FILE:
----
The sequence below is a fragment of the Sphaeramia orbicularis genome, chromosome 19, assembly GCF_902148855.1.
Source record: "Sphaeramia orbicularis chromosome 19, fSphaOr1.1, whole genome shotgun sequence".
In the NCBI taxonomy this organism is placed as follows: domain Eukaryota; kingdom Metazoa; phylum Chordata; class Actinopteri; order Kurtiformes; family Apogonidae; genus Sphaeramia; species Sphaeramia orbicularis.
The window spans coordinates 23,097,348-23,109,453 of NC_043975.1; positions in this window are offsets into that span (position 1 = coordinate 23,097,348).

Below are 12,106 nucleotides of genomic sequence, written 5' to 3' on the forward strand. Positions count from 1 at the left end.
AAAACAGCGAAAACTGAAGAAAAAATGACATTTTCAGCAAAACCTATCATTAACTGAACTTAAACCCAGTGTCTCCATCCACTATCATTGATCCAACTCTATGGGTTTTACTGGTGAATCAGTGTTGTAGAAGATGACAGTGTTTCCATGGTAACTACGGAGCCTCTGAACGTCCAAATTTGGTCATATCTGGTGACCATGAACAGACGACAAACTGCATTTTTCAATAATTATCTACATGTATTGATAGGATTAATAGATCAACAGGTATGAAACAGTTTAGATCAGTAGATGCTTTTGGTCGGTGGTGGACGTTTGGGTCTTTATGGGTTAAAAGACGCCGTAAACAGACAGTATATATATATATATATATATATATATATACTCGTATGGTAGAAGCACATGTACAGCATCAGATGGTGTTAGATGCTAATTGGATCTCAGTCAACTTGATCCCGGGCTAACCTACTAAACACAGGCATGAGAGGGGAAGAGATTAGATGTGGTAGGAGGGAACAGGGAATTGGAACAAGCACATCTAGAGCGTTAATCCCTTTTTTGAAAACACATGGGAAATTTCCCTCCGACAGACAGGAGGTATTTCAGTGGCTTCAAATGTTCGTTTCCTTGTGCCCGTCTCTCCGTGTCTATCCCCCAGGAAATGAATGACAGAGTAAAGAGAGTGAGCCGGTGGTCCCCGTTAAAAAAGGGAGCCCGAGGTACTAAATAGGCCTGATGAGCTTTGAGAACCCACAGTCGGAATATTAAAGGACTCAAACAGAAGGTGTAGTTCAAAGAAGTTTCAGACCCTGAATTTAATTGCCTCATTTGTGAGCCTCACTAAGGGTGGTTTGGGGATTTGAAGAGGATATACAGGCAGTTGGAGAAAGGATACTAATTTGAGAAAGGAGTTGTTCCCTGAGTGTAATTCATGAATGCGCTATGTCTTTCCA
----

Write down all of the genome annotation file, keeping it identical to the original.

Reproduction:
The sequence below is a fragment of the Sphaeramia orbicularis genome, chromosome 19, assembly GCF_902148855.1.
Source record: "Sphaeramia orbicularis chromosome 19, fSphaOr1.1, whole genome shotgun sequence".
In the NCBI taxonomy this organism is placed as follows: domain Eukaryota; kingdom Metazoa; phylum Chordata; class Actinopteri; order Kurtiformes; family Apogonidae; genus Sphaeramia; species Sphaeramia orbicularis.
The window spans coordinates 23,097,348-23,109,453 of NC_043975.1; positions in this window are offsets into that span (position 1 = coordinate 23,097,348).

Below are 12,106 nucleotides of genomic sequence, written 5' to 3' on the forward strand. Positions count from 1 at the left end.
AAAACAGCGAAAACTGAAGAAAAAATGACATTTTCAGCAAAACCTATCATTAACTGAACTTAAACCCAGTGTCTCCATCCACTATCATTGATCCAACTCTATGGGTTTTACTGGTGAATCAGTGTTGTAGAAGATGACAGTGTTTCCATGGTAACTACGGAGCCTCTGAACGTCCAAATTTGGTCATATCTGGTGACCATGAACAGACGACAAACTGCATTTTTCAATAATTATCTACATGTATTGATAGGATTAATAGATCAACAGGTATGAAACAGTTTAGATCAGTAGATGCTTTTGGTCGGTGGTGGACGTTTGGGTCTTTATGGGTTAAAAGACGCCGTAAACAGACAGTATATATATATATATATATATATATATATACTCGTATGGTAGAAGCACATGTACAGCATCAGATGGTGTTAGATGCTAATTGGATCTCAGTCAACTTGATCCCGGGCTAACCTACTAAACACAGGCATGAGAGGGGAAGAGATTAGATGTGGTAGGAGGGAACAGGGAATTGGAACAAGCACATCTAGAGCGTTAATCCCTTTTTTGAAAACACATGGGAAATTTCCCTCCGACAGACAGGAGGTATTTCAGTGGCTTCAAATGTTCGTTTCCTTGTGCCCGTCTCTCCGTGTCTATCCCCCAGGAAATGAATGACAGAGTAAAGAGAGTGAGCCGGTGGTCCCCGTTAAAAAAGGGAGCCCGAGGTACTAAATAGGCCTGATGAGCTTTGAGAACCCACAGTCGGAATATTAAAGGACTCAAACAGAAGGTGTAGTTCAAAGAAGTTTCAGACCCTGAATTTAATTGCCTCATTTGTGAGCCTCACTAAGGGTGGTTTGGGGATTTGAAGAGGATATACAGGCAGTTGGAGAAAGGATACTAATTTGAGAAAGGAGTTGTTCCCTGAGTGTAATTCATGAATGCGCTATGTCTTTCCA